The next day we caught a bus to the Zhànqiáo pier – landmark for Qīngdăo because it is on every Tsingtao bottle of beer. And, as we learned in the mini-museum in the pavilion on the end, it has been important strategically over its 120 years of existence. The first iteration was built during the Qīng dynasty, the last dynasty before the Republic of China, so that the emperor could come in his large ship to visit what was then a small fishing village. In 1891, this emperor initiated development of Qīngdăo as a defense base against naval attack.
The Germans liked the idea of a naval base here near the Pacific, occupied the wider area in 1897, and controlled the area until 1914. They invested heavily in transforming the fishing village into a city, so we could see German inspired white two storey houses with red roofs from this period dotted over the hills by the sea. In 1914, the Japanese took over control, until 1922 when the Republic of China took it back for the Chinese people, letting the US use the area for their military operations at the end of the second world war. In 1949, the Peoples Republic of China gained control of the pier and region.
Bathing beach one, or Huìquán Beach, by our hotel had swimming lanes set up that shrunk as the tide went out. Outside our hotel and by the pier, you could see people (mainly about our age) swimming – even though it was 6 degrees with a cool wind. I took off my gloves to dip my hands in the sea, thinking maybe the water had retained its warmth from the summer, but no, it had not. However, I am glad we went in winter. The two photos below, which I tripped over on the web searching for the correct pinyin for Huìquán, show a different side. I guess if you like actually swimming, winter is the time to do it.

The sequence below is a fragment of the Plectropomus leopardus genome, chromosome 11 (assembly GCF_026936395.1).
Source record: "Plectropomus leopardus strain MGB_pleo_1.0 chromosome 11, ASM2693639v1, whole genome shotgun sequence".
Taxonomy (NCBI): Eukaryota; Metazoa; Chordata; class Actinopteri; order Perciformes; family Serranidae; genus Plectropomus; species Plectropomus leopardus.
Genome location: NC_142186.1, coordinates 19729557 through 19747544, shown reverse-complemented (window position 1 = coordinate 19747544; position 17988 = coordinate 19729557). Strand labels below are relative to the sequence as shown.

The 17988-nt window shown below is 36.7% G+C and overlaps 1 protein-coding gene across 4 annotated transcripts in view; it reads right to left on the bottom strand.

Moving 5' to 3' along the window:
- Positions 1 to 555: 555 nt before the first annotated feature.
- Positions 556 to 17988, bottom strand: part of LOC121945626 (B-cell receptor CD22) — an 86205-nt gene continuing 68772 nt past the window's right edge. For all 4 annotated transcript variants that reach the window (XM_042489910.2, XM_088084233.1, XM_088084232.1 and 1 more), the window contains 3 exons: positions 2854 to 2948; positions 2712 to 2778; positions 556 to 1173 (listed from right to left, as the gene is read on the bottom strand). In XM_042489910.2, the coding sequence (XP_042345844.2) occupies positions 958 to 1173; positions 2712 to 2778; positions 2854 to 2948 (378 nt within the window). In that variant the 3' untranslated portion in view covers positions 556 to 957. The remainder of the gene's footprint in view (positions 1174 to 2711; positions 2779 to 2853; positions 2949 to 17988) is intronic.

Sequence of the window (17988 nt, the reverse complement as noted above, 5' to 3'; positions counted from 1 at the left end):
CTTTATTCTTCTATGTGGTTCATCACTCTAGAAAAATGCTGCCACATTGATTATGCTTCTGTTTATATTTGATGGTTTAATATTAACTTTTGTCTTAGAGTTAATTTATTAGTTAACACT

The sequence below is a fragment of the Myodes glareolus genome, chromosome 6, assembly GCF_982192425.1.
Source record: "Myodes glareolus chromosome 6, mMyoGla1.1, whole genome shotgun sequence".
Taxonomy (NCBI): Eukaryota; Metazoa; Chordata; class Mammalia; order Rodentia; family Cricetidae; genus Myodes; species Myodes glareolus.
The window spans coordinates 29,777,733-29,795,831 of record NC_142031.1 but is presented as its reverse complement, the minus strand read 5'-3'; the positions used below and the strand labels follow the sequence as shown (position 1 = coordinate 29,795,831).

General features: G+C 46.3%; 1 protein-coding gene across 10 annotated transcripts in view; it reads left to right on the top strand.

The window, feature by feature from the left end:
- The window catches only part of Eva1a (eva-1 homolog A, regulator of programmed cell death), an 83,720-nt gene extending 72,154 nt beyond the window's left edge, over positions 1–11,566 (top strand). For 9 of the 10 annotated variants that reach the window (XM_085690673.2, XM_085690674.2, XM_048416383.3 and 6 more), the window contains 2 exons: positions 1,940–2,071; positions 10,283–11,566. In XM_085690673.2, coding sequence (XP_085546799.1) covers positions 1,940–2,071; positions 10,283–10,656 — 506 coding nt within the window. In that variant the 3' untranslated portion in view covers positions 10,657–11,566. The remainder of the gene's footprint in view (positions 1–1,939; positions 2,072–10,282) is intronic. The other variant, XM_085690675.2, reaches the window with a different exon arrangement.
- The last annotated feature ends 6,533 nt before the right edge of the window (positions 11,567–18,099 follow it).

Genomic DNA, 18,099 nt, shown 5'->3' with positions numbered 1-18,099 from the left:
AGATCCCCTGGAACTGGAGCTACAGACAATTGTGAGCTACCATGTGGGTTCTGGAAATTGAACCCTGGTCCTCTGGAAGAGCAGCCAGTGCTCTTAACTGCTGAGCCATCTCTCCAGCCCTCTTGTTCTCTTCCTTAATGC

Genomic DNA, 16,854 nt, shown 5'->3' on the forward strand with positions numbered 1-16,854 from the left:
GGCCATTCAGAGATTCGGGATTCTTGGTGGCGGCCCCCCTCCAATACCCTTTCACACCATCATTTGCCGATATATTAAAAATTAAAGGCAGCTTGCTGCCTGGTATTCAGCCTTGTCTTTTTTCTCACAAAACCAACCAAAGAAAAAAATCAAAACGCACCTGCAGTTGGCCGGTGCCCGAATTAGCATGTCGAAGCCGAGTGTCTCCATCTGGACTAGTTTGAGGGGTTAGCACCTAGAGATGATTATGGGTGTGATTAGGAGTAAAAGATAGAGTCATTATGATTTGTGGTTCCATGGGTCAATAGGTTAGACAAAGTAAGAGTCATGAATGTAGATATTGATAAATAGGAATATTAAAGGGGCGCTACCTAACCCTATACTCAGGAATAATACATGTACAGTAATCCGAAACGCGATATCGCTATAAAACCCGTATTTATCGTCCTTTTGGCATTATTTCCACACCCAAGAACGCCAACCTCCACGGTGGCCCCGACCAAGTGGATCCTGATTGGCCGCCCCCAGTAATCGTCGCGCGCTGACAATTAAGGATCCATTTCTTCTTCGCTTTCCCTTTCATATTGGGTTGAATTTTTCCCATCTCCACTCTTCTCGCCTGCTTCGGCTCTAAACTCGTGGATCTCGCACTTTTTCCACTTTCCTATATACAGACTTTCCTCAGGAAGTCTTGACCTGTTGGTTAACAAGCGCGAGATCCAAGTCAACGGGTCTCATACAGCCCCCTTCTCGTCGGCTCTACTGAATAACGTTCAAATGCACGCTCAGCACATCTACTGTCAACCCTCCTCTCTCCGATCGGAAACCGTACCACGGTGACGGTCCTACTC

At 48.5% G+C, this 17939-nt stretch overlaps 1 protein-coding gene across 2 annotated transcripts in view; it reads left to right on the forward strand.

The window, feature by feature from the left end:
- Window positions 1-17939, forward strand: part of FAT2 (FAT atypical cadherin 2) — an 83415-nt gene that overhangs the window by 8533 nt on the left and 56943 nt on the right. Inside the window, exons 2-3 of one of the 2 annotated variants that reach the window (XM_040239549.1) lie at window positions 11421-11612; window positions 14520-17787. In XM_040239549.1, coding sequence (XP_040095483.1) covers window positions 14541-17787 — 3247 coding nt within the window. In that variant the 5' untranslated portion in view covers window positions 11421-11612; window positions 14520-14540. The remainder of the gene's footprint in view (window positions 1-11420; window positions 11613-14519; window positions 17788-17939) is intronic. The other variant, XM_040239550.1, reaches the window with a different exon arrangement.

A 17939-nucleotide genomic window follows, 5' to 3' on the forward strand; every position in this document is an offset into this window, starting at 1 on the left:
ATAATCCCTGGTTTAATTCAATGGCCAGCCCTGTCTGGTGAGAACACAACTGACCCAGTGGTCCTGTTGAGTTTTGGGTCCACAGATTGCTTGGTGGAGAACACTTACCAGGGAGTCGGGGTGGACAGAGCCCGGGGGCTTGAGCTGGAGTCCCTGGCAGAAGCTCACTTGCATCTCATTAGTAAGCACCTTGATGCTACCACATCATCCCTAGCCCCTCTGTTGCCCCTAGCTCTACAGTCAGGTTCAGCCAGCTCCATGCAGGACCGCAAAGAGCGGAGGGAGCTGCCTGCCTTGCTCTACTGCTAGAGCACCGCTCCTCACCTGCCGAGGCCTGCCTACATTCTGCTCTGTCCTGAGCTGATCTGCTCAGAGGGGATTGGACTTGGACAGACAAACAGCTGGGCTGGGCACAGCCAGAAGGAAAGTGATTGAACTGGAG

We also saw divers who were stripping off their diving outfits and selling a Qīngdăo delicacy, sea cucumber. We were not tempted. Raymond recalled how, down at the Picton foreshore, he and his friends used to throw them at one another, saying how disgusting they thought they were, never contemplating that across the ocean others were selling them for a vast profit because they were so sought after. Chinese people coming to New Zealand must be thrilled that their favourite foods are such a bargain, just like we are pleased that chicken breasts are cheaper per kilogram than chicken feet.
A highlight of our hotel was the revolving restaurant. We had breakfast up there and spent our last couple of hours before Raymond had to fly back to Chengdu and I had to go to my conference, having a drink up there. We enjoyed the stunning beach views and watching a dozen locals in the park behind the hotel flying kites phenomenally high, well above our 25 floors.
Raymond flew back Sunday night, and I followed him two days later having learned more about vocational education in China, met some locals form western China who I will follow up with to learn more, and hung out with kiwis – previously known and newly met.
So, I love the sea and look forward to living looking at it again one day. But now I know that I can live happily without it.
While I already knew that I am a glass half full person, I have learned over the last few months just how much I focus on the positive of my present situation. For example, some of our friends are struggling with the winter air pollution and cloudiness over the last few weeks – today my weather app says ‘unhealthy 195’. But Raymond and I are fine. It turns out we can live without blue sky too. We are choosing to listen to our bodies rather than monitor the data (except when blogging about it), and our bodies have not yet told us that they mind. Recently, one evening, I walked out of the office and, for the first time, thought ‘I can smell the pollution’. Then I realised the slight burning smell was because a man was cooking sweet potatoes on a small fire behind me (a common sight here).
I can see that my unbridled optimism, and Raymond’s go with the flowness, make it much easier to enjoy living here.